4 Steps To Choosing A Menstrual Cup

Step 1: Find Your Cervix Before Choosing A Cup

When choosing a menstrual cup, the most important thing to remember is that the cervix is queen. Don’t get too caught up in the differences between cup brands. As long as you choose a length that suits your body, chances are the cup will work for you.

If I had made a choice based on the most popular brand, my first cup would have been a Diva cup (which is way too long for me). With just one incorrect decision I would’ve wasted $27 on a product and convince myself that menstrual cups weren’t worth the trouble.

Before choosing a cup, you need to find out how near or far your cervix is from your vaginal opening.

 

Your Cervix and Menstrual Cups

The length of your cervix from your vaginal opening determines how much space you have available to fit a cup. In the video below, let's pretend the cup is a Diva Cup, and the lady has a high cervix.

With a high cervix, a longer menstrual cup can be fully inserted into the vagina without the rim butting into the cervix.

Now let's see what would happen with a low cervix:

 With a low cervix, the vaginal canal is shorter leaving less space available to fit the cup. So with a long cup like a Diva Cup, the stem and base of the cup may protrude resulting in a very uncomfortable fit. And while you can always remove the stem, if the base of the cup is still too long you're best bet is accepting your losses and trying a shorter cup after your pockets recover.

How To Find Your Cervix

What You Need:

  • Index finger & Lubricant

Starting with clean hands, place lubricant on your index or middle finger and your vulva. Insert finger into your vagina and feel for your cervix.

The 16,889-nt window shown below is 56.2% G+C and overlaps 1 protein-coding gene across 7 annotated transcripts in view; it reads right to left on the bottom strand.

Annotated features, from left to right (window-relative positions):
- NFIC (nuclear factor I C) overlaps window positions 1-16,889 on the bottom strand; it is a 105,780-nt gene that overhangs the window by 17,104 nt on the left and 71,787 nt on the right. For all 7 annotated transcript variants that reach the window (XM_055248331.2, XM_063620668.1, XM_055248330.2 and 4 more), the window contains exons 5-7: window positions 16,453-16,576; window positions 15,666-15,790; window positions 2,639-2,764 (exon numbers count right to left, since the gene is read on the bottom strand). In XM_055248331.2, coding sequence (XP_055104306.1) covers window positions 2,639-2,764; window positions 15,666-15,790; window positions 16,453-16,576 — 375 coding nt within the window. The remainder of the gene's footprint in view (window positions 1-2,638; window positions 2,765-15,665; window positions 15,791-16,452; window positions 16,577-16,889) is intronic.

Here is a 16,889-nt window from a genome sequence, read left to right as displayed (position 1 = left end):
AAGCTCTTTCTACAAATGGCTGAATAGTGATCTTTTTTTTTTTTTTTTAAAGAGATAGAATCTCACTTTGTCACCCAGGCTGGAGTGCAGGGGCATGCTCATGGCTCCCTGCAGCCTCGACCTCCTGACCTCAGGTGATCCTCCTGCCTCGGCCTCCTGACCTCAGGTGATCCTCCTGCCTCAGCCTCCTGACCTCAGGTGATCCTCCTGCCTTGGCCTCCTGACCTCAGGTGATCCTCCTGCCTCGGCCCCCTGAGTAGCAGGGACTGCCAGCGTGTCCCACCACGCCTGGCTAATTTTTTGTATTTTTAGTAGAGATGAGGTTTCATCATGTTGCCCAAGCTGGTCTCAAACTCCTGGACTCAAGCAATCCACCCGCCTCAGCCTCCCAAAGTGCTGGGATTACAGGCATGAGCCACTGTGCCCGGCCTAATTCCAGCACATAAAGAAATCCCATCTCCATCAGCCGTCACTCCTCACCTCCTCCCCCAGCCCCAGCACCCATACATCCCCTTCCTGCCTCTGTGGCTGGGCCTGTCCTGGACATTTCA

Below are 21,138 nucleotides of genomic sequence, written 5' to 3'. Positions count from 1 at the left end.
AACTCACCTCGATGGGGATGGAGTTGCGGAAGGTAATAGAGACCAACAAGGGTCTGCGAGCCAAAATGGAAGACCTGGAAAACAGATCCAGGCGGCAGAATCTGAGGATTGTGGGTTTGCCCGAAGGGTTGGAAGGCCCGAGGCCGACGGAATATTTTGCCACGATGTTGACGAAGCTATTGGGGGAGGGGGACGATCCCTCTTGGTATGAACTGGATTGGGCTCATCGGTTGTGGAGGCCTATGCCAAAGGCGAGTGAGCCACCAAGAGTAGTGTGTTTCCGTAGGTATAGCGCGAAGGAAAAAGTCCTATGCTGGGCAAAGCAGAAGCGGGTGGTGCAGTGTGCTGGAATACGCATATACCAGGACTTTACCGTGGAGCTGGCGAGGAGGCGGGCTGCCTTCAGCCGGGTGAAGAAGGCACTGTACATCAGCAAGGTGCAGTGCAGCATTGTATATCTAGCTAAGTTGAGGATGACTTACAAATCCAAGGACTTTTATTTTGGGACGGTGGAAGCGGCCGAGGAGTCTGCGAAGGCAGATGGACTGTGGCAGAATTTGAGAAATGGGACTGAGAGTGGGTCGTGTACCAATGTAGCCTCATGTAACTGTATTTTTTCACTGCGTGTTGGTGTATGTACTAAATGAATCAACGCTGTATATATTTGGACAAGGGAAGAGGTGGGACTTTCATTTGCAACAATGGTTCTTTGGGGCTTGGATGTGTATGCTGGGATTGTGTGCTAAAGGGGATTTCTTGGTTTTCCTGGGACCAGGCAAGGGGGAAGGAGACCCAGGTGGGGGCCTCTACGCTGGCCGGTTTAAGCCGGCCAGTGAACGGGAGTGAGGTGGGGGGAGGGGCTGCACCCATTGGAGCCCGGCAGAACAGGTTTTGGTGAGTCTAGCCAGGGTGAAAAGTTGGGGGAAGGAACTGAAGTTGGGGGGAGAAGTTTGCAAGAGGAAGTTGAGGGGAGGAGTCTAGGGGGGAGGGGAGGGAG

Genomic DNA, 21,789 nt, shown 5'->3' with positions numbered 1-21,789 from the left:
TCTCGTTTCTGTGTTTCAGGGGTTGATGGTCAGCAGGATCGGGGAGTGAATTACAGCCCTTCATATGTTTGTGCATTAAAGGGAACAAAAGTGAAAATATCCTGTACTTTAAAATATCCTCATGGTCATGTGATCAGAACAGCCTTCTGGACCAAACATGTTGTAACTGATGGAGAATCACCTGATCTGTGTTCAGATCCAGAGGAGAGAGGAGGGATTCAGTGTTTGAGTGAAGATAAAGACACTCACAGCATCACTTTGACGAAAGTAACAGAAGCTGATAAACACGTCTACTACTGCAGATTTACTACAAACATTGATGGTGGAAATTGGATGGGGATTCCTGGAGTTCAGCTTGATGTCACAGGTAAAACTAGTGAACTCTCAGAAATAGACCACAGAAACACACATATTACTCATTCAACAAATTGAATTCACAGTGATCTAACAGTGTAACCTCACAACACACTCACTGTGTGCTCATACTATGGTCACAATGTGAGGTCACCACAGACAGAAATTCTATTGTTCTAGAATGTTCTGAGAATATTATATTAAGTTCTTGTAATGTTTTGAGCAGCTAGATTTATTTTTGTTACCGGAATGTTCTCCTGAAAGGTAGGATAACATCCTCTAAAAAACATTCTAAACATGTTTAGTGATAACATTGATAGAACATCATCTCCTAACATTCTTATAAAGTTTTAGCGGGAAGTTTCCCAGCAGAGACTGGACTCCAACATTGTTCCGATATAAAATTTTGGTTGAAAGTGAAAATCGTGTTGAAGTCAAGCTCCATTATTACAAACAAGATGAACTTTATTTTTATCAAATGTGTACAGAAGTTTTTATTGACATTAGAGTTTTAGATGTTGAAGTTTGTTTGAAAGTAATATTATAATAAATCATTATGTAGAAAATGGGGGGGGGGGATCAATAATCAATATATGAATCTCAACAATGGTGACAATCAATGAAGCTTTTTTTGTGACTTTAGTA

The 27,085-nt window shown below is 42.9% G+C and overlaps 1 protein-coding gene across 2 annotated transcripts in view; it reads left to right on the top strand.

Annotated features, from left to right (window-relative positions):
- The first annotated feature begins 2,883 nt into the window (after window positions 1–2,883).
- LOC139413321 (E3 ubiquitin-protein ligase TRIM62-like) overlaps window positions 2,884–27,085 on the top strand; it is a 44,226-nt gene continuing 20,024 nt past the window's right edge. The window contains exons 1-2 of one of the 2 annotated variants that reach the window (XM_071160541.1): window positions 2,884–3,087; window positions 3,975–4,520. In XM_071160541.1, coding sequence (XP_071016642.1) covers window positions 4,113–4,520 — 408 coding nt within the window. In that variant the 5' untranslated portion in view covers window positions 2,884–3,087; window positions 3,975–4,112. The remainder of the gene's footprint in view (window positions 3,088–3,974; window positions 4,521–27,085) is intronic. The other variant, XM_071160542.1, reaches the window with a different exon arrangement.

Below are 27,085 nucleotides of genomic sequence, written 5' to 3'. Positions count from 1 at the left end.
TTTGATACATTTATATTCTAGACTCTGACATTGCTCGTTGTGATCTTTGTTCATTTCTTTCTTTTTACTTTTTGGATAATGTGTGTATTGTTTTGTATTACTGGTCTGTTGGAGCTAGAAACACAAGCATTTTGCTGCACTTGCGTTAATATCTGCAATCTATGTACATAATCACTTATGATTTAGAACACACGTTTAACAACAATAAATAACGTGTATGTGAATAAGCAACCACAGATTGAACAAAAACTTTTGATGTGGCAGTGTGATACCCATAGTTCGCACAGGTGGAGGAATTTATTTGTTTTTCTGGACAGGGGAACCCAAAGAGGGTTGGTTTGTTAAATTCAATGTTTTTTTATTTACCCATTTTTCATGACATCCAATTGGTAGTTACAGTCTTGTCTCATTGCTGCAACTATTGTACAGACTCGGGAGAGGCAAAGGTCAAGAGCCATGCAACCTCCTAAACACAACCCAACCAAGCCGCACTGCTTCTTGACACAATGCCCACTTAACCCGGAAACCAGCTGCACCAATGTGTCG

What A Cervix Feels Like:

The cervix, also known as 'the neck of the womb', projects slightly into the vaginal canal. This may be a bit weird, but think of your cervix like an internal mini-penis. It has a round donut-shaped head with a small opening in the center.

 

When To Check Your Cervix:

Cervix position changes throughout your cycle. As you approach ovulation the cervix is at it's highest position, then after ovulation it begins to drop as the body prepares for menstruation. It’s best to check your cervix a few days before or during your period, this is when it's usually at its lowest position.

After successfully finding your cervix, the second step is determining if you have a low, medium or high cervix. See how your knuckle can help by going here.

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The information on this site is my personal opinion and is not intended to treat, diagnose or cure any disease or ailment. Always seek a medical professional when in doubt, only a health care professional can advise you on your specific situation.

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